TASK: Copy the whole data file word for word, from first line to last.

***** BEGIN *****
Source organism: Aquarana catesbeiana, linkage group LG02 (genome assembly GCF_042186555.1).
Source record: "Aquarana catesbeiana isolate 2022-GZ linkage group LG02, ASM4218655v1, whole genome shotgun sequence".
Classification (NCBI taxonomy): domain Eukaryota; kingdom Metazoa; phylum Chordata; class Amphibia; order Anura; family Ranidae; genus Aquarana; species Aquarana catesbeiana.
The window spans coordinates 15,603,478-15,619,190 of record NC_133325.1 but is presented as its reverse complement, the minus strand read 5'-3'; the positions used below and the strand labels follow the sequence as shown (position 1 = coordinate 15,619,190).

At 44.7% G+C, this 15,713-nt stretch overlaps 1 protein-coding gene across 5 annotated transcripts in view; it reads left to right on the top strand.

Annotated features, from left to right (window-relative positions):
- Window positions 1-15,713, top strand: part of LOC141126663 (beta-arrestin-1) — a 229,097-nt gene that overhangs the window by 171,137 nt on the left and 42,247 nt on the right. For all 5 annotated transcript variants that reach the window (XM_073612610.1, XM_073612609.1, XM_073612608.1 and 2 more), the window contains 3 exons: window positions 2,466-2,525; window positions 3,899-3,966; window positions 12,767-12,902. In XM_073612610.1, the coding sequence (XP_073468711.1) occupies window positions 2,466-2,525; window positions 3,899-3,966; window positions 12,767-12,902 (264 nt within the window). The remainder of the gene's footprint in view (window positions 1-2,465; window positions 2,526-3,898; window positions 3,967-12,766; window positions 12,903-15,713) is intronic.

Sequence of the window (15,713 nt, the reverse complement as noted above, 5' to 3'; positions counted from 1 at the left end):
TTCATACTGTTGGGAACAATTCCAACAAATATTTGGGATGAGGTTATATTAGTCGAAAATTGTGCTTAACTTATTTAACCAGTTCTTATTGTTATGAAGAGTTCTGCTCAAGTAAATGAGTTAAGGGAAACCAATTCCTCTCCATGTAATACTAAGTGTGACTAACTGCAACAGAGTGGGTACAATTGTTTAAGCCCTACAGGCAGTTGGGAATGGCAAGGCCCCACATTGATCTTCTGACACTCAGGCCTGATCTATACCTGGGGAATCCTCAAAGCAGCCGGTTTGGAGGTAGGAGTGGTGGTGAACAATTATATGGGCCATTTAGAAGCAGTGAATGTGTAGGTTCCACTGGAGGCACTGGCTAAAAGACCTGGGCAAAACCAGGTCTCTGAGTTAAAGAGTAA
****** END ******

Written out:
Source organism: Aquarana catesbeiana, linkage group LG02 (genome assembly GCF_042186555.1).
Source record: "Aquarana catesbeiana isolate 2022-GZ linkage group LG02, ASM4218655v1, whole genome shotgun sequence".
Classification (NCBI taxonomy): domain Eukaryota; kingdom Metazoa; phylum Chordata; class Amphibia; order Anura; family Ranidae; genus Aquarana; species Aquarana catesbeiana.
The window spans coordinates 15,603,478-15,619,190 of record NC_133325.1 but is presented as its reverse complement, the minus strand read 5'-3'; the positions used below and the strand labels follow the sequence as shown (position 1 = coordinate 15,619,190).

At 44.7% G+C, this 15,713-nt stretch overlaps 1 protein-coding gene across 5 annotated transcripts in view; it reads left to right on the top strand.

Annotated features, from left to right (window-relative positions):
- Window positions 1-15,713, top strand: part of LOC141126663 (beta-arrestin-1) — a 229,097-nt gene that overhangs the window by 171,137 nt on the left and 42,247 nt on the right. For all 5 annotated transcript variants that reach the window (XM_073612610.1, XM_073612609.1, XM_073612608.1 and 2 more), the window contains 3 exons: window positions 2,466-2,525; window positions 3,899-3,966; window positions 12,767-12,902. In XM_073612610.1, the coding sequence (XP_073468711.1) occupies window positions 2,466-2,525; window positions 3,899-3,966; window positions 12,767-12,902 (264 nt within the window). The remainder of the gene's footprint in view (window positions 1-2,465; window positions 2,526-3,898; window positions 3,967-12,766; window positions 12,903-15,713) is intronic.

Sequence of the window (15,713 nt, the reverse complement as noted above, 5' to 3'; positions counted from 1 at the left end):
TTCATACTGTTGGGAACAATTCCAACAAATATTTGGGATGAGGTTATATTAGTCGAAAATTGTGCTTAACTTATTTAACCAGTTCTTATTGTTATGAAGAGTTCTGCTCAAGTAAATGAGTTAAGGGAAACCAATTCCTCTCCATGTAATACTAAGTGTGACTAACTGCAACAGAGTGGGTACAATTGTTTAAGCCCTACAGGCAGTTGGGAATGGCAAGGCCCCACATTGATCTTCTGACACTCAGGCCTGATCTATACCTGGGGAATCCTCAAAGCAGCCGGTTTGGAGGTAGGAGTGGTGGTGAACAATTATATGGGCCATTTAGAAGCAGTGAATGTGTAGGTTCCACTGGAGGCACTGGCTAAAAGACCTGGGCAAAACCAGGTCTCTGAGTTAAAGAGTAA